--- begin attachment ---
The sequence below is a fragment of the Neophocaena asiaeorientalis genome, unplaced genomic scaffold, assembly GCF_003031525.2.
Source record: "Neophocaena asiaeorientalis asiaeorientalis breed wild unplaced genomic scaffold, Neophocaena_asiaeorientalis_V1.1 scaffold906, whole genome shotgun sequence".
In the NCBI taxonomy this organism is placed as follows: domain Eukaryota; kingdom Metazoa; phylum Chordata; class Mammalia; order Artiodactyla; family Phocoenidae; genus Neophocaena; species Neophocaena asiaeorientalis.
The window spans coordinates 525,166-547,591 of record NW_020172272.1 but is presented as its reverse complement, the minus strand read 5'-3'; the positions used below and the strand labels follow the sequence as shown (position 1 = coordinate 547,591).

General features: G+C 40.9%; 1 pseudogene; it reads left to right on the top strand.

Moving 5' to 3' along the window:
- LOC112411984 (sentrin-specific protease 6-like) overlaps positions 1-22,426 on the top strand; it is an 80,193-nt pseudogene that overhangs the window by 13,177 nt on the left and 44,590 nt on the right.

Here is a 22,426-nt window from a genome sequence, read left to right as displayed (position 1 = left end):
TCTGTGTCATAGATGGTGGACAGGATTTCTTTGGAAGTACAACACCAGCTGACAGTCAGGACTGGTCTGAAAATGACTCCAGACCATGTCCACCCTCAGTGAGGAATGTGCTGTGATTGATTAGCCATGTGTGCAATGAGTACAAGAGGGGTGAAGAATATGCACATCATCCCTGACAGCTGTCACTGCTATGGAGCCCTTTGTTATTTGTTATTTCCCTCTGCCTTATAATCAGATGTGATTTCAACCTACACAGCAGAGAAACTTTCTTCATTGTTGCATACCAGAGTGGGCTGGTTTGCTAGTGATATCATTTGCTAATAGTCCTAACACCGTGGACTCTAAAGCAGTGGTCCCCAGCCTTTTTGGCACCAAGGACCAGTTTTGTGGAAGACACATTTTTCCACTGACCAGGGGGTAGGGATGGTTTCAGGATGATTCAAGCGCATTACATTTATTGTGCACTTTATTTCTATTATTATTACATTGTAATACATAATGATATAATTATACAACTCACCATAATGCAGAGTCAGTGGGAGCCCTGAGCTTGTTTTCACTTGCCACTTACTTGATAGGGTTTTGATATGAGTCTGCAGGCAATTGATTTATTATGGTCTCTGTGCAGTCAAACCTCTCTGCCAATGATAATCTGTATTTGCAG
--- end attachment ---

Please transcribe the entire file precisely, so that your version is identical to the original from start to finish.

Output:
The sequence below is a fragment of the Neophocaena asiaeorientalis genome, unplaced genomic scaffold, assembly GCF_003031525.2.
Source record: "Neophocaena asiaeorientalis asiaeorientalis breed wild unplaced genomic scaffold, Neophocaena_asiaeorientalis_V1.1 scaffold906, whole genome shotgun sequence".
In the NCBI taxonomy this organism is placed as follows: domain Eukaryota; kingdom Metazoa; phylum Chordata; class Mammalia; order Artiodactyla; family Phocoenidae; genus Neophocaena; species Neophocaena asiaeorientalis.
The window spans coordinates 525,166-547,591 of record NW_020172272.1 but is presented as its reverse complement, the minus strand read 5'-3'; the positions used below and the strand labels follow the sequence as shown (position 1 = coordinate 547,591).

General features: G+C 40.9%; 1 pseudogene; it reads left to right on the top strand.

Moving 5' to 3' along the window:
- LOC112411984 (sentrin-specific protease 6-like) overlaps positions 1-22,426 on the top strand; it is an 80,193-nt pseudogene that overhangs the window by 13,177 nt on the left and 44,590 nt on the right.

Here is a 22,426-nt window from a genome sequence, read left to right as displayed (position 1 = left end):
TCTGTGTCATAGATGGTGGACAGGATTTCTTTGGAAGTACAACACCAGCTGACAGTCAGGACTGGTCTGAAAATGACTCCAGACCATGTCCACCCTCAGTGAGGAATGTGCTGTGATTGATTAGCCATGTGTGCAATGAGTACAAGAGGGGTGAAGAATATGCACATCATCCCTGACAGCTGTCACTGCTATGGAGCCCTTTGTTATTTGTTATTTCCCTCTGCCTTATAATCAGATGTGATTTCAACCTACACAGCAGAGAAACTTTCTTCATTGTTGCATACCAGAGTGGGCTGGTTTGCTAGTGATATCATTTGCTAATAGTCCTAACACCGTGGACTCTAAAGCAGTGGTCCCCAGCCTTTTTGGCACCAAGGACCAGTTTTGTGGAAGACACATTTTTCCACTGACCAGGGGGTAGGGATGGTTTCAGGATGATTCAAGCGCATTACATTTATTGTGCACTTTATTTCTATTATTATTACATTGTAATACATAATGATATAATTATACAACTCACCATAATGCAGAGTCAGTGGGAGCCCTGAGCTTGTTTTCACTTGCCACTTACTTGATAGGGTTTTGATATGAGTCTGCAGGCAATTGATTTATTATGGTCTCTGTGCAGTCAAACCTCTCTGCCAATGATAATCTGTATTTGCAG